My Lords, can my noble friend make clear that the Government are telling all our NATO allies that the credibility of NATO is on the line here and that there cannot be a two-tier membership system for NATO? We know the difficulties and sensitivities, but that message needs to be loud and clear.

My Lords, my noble friend makes an important point, as did the previous noble Lord who intervened. We shall continue to try to remove or reduce the caveats so that all forces deployed operate under similar rules of engagement and a two-tier operation does not develop.

My Lords, does the Minister agree with me that it would have been better to have dropped aid and not bombs on Afghanistan in the first place?

My Lords, the noble Baroness will recall the very difficult circumstances in the immediate aftermath of the events of 9/11 which led to the intervention in Afghanistan. I think that there was broad support for that intervention in this House, in this country and in the other House. In that sense, there was a need to secure the fall of the Taliban regime; but that does not remove the equal need for heavy investment in reconstruction and development.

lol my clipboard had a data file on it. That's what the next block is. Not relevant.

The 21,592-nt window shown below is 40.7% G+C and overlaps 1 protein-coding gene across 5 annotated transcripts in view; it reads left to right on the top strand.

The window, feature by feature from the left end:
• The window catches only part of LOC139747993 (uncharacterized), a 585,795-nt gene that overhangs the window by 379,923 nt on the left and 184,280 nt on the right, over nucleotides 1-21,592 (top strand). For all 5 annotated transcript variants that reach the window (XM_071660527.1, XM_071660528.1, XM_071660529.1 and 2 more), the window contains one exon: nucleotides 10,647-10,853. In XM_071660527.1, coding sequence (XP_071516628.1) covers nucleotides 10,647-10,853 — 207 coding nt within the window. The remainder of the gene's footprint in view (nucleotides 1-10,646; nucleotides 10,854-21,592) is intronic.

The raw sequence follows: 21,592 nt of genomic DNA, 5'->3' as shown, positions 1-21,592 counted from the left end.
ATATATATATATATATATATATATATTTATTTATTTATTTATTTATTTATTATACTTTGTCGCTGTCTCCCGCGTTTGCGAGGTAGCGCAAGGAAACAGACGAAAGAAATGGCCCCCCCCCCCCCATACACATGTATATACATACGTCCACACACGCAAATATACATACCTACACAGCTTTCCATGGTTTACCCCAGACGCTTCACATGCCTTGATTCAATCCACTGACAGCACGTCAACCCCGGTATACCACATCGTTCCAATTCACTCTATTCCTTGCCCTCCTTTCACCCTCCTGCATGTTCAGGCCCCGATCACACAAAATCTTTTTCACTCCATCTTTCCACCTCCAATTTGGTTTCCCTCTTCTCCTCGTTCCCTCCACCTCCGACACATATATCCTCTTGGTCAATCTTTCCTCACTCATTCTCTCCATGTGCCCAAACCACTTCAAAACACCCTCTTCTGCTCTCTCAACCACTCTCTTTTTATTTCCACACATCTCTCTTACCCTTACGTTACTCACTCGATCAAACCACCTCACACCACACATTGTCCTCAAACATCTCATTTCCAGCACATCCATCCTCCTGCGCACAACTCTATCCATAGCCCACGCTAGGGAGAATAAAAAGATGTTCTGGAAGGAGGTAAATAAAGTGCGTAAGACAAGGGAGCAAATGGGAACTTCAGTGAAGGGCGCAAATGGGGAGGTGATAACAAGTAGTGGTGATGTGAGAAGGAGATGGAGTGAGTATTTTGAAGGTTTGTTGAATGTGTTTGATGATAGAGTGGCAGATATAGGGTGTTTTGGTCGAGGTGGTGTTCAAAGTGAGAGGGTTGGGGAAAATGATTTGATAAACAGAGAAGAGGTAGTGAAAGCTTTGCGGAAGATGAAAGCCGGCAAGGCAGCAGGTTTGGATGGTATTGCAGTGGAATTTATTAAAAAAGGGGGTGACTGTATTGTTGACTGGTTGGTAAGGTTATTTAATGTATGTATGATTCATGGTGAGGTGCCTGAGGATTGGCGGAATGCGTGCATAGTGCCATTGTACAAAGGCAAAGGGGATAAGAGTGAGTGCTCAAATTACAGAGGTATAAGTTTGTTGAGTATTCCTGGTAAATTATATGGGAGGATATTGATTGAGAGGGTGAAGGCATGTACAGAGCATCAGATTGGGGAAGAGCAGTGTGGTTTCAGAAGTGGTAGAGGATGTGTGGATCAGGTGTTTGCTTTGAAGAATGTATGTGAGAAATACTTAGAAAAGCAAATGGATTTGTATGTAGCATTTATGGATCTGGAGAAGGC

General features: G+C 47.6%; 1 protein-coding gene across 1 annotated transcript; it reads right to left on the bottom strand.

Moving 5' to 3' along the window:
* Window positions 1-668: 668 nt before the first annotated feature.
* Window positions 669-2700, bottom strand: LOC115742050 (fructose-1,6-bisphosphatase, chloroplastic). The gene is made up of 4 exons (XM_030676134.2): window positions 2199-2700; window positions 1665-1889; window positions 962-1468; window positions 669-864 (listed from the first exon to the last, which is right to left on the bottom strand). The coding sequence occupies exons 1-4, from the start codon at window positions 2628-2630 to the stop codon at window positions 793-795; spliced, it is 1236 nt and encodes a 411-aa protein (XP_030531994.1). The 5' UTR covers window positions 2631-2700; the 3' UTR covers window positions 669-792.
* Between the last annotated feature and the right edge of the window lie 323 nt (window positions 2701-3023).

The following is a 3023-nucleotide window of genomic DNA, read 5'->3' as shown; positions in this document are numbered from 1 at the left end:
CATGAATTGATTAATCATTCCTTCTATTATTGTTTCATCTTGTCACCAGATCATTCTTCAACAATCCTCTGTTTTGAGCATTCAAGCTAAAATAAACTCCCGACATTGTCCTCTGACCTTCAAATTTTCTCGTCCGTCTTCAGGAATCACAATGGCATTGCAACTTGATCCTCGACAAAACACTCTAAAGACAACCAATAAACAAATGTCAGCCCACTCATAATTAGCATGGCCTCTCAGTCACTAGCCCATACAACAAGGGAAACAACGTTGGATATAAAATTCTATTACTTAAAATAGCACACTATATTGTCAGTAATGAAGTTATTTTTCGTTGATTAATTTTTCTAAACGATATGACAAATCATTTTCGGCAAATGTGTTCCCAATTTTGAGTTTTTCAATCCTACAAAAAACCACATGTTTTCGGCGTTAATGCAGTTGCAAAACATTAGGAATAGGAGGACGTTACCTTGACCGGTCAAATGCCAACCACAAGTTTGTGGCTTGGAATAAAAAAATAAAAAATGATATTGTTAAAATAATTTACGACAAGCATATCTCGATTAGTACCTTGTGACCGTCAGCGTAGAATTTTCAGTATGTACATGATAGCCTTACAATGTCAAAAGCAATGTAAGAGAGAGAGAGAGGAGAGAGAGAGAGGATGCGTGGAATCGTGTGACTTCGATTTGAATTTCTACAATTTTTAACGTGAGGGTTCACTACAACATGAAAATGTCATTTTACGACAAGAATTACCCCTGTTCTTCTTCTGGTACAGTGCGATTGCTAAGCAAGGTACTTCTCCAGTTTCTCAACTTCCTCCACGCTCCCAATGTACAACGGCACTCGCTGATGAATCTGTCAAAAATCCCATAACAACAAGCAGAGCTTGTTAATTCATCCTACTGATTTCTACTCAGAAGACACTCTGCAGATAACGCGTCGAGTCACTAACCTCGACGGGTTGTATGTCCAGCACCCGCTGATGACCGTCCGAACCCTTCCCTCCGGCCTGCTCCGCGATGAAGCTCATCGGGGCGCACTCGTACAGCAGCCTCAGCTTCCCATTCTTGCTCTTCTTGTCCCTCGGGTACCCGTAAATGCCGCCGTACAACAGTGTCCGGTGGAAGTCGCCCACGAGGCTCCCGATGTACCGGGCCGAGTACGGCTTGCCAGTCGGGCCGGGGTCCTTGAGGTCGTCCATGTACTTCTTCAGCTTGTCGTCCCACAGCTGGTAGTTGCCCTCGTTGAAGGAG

My Lords, I am sure that the noble Earl is aware that the PRTs operate in different ways throughout the country. In the north, where there is now stability, there is a great evolution in their operation, and they have become broad-based but also integrated with government in their activities. In the south there are still some restrictions on their movement, and therefore their functions; we hope that those restrictions will be reduced as we succeed in restoring stability to Helmand.

My Lords, will the noble Lord acquaint himself with the effect on civilian politics in Afghanistan of the use of cluster munitions on military targets, as residue from those weapons has an enormous impact on civilian populations?

My Lords, the noble Lord makes a very important point. As something of a student of nation-building and reconstruction, I think that indiscriminate civilian casualties have terrible consequences for building legitimacy and support for a Government. We continue to press to minimise civilian casualties.